Thanks L_F. I guess the price would have been somewhat higher if the British had still been in control. </div></BLOCKQUOTE>

    Napoleon would not have sold it to them. Jefferson; yes, the British; no. But, then, considering that Napoleon lost the wars in the end, the British might have just taken it.
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  9. #179
    MLudner's Avatar Banned
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    Originally posted by Low_Flyer_MkVb:
    <BLOCKQUOTE class="ip-ubbcode-quote"><div class="ip-ubbcode-quote-title">quote:</div><div class="ip-ubbcode-quote-content">Originally posted by stathem:
    Quick question, when did you buy Louisiana off the French?
    1803. I believe the land purchased was somewhat bigger than modern Louisiana. Jefferson got it for $15,000,000. </div></BLOCKQUOTE>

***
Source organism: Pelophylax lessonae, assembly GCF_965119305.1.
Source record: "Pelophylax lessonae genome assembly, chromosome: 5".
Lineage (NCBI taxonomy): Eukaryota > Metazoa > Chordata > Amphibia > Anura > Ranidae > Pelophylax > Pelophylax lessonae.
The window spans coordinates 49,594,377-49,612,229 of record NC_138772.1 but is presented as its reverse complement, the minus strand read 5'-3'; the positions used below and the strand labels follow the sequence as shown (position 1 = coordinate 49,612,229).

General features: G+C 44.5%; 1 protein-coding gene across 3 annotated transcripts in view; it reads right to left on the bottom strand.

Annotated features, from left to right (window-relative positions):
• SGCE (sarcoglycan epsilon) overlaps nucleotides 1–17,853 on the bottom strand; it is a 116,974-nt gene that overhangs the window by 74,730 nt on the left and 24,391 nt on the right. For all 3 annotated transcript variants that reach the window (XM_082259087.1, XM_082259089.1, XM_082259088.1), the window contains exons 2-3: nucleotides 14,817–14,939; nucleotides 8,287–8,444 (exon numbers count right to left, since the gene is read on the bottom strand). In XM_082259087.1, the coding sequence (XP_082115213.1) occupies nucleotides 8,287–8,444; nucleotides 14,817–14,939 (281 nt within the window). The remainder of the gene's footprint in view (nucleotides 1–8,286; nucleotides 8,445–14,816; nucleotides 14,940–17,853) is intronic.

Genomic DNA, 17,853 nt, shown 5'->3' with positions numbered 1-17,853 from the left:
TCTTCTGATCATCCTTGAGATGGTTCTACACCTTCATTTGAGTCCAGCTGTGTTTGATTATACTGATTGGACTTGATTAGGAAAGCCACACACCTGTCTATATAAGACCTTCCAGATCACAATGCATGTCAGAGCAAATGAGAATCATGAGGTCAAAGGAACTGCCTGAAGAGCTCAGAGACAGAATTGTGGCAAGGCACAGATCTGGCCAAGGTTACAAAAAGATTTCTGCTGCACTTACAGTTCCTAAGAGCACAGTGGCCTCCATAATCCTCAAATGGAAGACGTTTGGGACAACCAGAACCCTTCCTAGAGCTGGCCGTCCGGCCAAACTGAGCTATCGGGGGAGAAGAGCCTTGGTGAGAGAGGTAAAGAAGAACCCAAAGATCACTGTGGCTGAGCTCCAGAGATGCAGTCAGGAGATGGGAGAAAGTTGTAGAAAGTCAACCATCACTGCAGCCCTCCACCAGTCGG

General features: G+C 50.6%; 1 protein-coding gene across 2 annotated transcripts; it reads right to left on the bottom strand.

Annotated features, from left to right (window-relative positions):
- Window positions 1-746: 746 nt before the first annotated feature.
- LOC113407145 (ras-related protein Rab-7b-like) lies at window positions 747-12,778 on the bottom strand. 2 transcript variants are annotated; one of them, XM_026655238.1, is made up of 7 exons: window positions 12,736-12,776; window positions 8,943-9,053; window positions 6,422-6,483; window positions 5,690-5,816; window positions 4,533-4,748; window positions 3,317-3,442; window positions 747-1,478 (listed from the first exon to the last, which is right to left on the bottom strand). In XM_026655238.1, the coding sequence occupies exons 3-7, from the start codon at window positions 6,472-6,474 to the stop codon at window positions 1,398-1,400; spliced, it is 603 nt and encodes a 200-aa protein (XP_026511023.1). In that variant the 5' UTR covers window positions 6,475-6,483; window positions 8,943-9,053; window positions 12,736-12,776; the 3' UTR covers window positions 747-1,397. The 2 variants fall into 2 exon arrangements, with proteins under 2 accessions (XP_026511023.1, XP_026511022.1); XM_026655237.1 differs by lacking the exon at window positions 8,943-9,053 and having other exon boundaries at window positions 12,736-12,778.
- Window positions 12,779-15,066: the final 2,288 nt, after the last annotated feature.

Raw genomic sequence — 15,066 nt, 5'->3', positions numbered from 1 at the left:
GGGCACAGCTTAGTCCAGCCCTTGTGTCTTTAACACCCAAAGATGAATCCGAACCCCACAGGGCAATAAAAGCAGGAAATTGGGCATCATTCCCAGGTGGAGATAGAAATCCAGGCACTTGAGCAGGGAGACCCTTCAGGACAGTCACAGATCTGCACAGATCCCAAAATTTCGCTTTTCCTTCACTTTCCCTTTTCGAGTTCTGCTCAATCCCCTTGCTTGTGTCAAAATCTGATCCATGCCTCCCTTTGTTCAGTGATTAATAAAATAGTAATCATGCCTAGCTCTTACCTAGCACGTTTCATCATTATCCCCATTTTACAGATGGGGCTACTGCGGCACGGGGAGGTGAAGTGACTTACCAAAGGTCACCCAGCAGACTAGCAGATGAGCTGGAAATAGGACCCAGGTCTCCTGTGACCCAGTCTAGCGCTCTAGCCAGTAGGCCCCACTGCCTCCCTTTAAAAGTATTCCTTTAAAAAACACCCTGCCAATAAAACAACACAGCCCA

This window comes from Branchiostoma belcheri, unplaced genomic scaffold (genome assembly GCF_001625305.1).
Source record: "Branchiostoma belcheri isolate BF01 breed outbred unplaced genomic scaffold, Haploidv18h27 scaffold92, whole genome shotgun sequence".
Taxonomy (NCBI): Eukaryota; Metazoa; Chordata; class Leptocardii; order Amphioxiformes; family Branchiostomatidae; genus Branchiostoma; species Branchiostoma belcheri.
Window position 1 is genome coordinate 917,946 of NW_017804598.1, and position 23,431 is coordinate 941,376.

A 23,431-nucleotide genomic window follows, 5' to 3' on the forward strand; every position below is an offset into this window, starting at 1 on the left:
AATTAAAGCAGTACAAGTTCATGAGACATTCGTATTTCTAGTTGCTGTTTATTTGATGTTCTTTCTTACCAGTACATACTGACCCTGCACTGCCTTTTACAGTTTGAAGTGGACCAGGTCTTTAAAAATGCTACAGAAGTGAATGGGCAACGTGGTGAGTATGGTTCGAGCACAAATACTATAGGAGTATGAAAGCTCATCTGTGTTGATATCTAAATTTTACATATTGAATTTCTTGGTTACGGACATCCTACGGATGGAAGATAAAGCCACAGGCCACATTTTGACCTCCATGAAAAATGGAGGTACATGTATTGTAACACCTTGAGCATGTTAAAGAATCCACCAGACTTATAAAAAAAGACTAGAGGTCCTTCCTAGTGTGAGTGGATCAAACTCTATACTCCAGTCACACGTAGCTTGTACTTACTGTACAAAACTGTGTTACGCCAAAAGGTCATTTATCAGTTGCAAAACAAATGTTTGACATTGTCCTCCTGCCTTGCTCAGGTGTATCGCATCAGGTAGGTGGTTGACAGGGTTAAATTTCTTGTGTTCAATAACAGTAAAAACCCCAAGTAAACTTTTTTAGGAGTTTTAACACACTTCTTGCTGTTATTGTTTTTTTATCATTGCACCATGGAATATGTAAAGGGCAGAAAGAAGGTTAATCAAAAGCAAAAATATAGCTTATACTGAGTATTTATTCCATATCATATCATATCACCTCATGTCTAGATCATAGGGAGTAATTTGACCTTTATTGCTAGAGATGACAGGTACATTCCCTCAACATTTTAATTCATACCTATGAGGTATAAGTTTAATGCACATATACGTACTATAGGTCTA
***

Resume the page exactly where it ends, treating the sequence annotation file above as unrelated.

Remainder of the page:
Somewhat bigger, yes: It reached all the way to the Pacific Ocean in modern day Oregon and Washington.
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  10. #180
    Bearcat99's Avatar Senior Member
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    This is why I just love history so mucvh.. it is so fascinating to see how we do.... the cause and effect of it all.....